Aldi - Aquabridge Law

The UK-based company, Pleese, has accused Aldi of copying its product and infringing on its intellectual property (IP) rights.

The product at the center of the claim is ‘Freezecakes’ which is a scoopable frozen cheesecake in a tub made from 40% cream cheese with flavored sauces and biscuit pieces.

Pleese claims that Aldi has infringed its rights by using an almost identical name, slogan, and flavors for its own product.

The trademark IT’S NOT ICE CREAM is used by Pleese on the Freezecakes product, and Aldi has displayed the exact wording on the alleged infringing product.

During a recent interview, an Aldi spokesperson said: “We go to great lengths to ensure that all our own exclusive Aldi brand products adhere to strict copyright guidelines.” Many would argue that is not the case.

Further, as many may already be aware, this is not the first time Aldi has been at the center of an IP dispute. For example, Aldi has been in previous disputes with Marks and Spencer over caterpillar cakes and light-up gin bottles.

The function of a trademark is to act as an indication of origin and not to gain a monopoly over the market. It can be argued that Pleese is gaining a monopoly over the market by having trademark protection in place, as it is using a generic and descriptive term such as ‘it’s not ice cream’ for the product it is selling, which is in fact not ice cream. However, Pleese is within its powers to enforce the rights it has been afforded through trademark law in the UK.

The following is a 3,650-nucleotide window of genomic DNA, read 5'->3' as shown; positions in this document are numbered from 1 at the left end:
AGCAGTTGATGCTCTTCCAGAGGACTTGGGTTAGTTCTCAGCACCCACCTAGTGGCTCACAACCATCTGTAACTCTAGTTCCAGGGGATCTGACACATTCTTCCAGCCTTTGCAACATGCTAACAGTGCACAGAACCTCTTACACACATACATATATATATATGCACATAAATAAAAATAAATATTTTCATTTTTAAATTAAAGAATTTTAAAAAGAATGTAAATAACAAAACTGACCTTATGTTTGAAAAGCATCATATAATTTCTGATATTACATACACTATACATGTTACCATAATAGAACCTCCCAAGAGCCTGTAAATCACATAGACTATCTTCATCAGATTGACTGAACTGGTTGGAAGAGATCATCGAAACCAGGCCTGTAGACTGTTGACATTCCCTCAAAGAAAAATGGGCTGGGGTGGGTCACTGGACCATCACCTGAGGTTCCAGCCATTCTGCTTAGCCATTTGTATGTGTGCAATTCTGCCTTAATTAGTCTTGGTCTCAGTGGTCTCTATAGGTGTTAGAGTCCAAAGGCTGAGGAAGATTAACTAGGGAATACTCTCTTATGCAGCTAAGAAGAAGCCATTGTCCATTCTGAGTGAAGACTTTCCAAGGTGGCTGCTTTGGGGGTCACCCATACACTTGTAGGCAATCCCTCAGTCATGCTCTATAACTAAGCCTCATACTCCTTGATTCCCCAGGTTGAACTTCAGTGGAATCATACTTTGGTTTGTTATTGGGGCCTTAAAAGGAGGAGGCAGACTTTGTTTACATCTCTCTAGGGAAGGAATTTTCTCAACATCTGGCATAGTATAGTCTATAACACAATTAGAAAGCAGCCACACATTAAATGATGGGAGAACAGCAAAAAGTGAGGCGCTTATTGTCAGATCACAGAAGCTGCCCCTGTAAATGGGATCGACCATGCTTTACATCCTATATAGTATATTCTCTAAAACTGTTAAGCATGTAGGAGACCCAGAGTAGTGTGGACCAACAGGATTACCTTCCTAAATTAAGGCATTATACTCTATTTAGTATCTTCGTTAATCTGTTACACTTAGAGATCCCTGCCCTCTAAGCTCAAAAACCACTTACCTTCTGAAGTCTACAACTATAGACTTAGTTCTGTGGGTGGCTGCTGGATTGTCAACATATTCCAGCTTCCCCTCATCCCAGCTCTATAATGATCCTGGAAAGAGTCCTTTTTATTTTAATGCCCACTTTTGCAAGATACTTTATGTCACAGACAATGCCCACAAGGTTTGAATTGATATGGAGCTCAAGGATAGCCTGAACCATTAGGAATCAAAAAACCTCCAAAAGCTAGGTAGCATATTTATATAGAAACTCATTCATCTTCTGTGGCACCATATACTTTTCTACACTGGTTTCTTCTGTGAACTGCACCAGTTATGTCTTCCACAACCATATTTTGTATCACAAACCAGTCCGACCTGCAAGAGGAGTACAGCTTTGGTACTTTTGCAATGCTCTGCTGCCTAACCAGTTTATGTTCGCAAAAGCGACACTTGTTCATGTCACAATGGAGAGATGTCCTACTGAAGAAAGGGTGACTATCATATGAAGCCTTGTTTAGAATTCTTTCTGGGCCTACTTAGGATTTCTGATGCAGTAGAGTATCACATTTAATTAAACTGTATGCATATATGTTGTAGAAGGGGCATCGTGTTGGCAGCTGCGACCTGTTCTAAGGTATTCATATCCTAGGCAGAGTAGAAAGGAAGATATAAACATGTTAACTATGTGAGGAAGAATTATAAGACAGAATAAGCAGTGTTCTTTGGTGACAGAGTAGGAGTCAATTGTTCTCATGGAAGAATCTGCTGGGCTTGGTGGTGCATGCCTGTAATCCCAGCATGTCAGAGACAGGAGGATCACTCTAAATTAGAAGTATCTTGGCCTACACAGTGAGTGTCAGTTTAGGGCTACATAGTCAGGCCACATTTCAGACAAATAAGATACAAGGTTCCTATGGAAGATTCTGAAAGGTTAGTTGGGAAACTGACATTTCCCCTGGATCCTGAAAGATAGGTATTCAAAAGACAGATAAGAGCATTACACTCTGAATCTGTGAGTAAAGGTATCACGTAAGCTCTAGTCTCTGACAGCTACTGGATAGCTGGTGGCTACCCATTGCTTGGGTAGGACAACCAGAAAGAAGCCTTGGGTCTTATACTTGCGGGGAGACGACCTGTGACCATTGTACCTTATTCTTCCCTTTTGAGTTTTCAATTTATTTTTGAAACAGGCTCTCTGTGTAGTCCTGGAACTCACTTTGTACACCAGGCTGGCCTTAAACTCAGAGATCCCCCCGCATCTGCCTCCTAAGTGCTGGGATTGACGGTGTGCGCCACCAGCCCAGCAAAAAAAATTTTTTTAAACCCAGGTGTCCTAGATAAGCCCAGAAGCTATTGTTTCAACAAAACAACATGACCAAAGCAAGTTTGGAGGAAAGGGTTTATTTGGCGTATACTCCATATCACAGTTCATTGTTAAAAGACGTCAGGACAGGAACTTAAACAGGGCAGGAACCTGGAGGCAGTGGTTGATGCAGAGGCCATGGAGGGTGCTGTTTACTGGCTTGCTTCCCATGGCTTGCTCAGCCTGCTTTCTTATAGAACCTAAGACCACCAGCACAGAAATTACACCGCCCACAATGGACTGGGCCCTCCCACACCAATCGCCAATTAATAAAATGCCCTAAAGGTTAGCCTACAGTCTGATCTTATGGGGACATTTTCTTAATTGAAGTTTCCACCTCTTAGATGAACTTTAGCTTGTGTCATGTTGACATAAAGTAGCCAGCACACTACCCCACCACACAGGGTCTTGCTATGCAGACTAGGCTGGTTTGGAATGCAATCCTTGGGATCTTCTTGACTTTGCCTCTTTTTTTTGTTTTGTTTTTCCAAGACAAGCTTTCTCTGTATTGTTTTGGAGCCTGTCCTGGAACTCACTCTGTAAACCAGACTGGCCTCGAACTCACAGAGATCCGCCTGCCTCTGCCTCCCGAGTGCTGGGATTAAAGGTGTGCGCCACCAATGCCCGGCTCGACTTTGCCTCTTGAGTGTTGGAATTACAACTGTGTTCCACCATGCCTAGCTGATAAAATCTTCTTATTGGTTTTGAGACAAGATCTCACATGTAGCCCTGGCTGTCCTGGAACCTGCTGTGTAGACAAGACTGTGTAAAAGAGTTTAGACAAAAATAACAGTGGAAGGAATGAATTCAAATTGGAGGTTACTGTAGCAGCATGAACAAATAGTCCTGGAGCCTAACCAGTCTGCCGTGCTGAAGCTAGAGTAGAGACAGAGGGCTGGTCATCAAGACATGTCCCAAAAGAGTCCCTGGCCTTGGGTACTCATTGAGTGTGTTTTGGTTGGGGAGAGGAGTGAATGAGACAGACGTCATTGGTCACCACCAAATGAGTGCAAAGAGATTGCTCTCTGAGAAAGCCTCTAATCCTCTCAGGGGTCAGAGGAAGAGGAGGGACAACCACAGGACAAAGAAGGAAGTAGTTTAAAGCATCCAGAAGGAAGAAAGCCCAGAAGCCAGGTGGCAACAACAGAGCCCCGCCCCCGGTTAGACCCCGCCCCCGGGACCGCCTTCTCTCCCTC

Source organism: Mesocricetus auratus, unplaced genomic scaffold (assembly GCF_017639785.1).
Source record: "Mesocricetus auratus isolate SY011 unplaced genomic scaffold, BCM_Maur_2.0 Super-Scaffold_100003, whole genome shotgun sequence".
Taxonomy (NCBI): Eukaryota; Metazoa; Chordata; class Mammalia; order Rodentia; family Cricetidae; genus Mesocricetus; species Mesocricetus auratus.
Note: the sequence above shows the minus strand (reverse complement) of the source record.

Aldi is usually up against a larger company perhaps taking its protection too far, but in this case, Aldi is potentially infringing the IP rights of a smaller company. How will the public perceive this? Could this be potentially damaging to Aldi’s reputation if it copies and passes off products created by a smaller company?

The bigger brands need to assess their claims on a case-by-case basis and take into consideration how big of an issue it could be if a smaller company starts using their branding on their products. For example, will the public be confused by the two businesses and the products? However, for a smaller company like Pleese, Aldi selling an identical product for a cheaper price could really affect Pleese’s sales and the business.


This article was written by Craig Kelly, one of our Corporate and Commercial Associate Solicitors for The Trademark Lawyer magazine.

If you would like advice on Intellectual Property rights please contact Craig Kelly on 07955 266436 or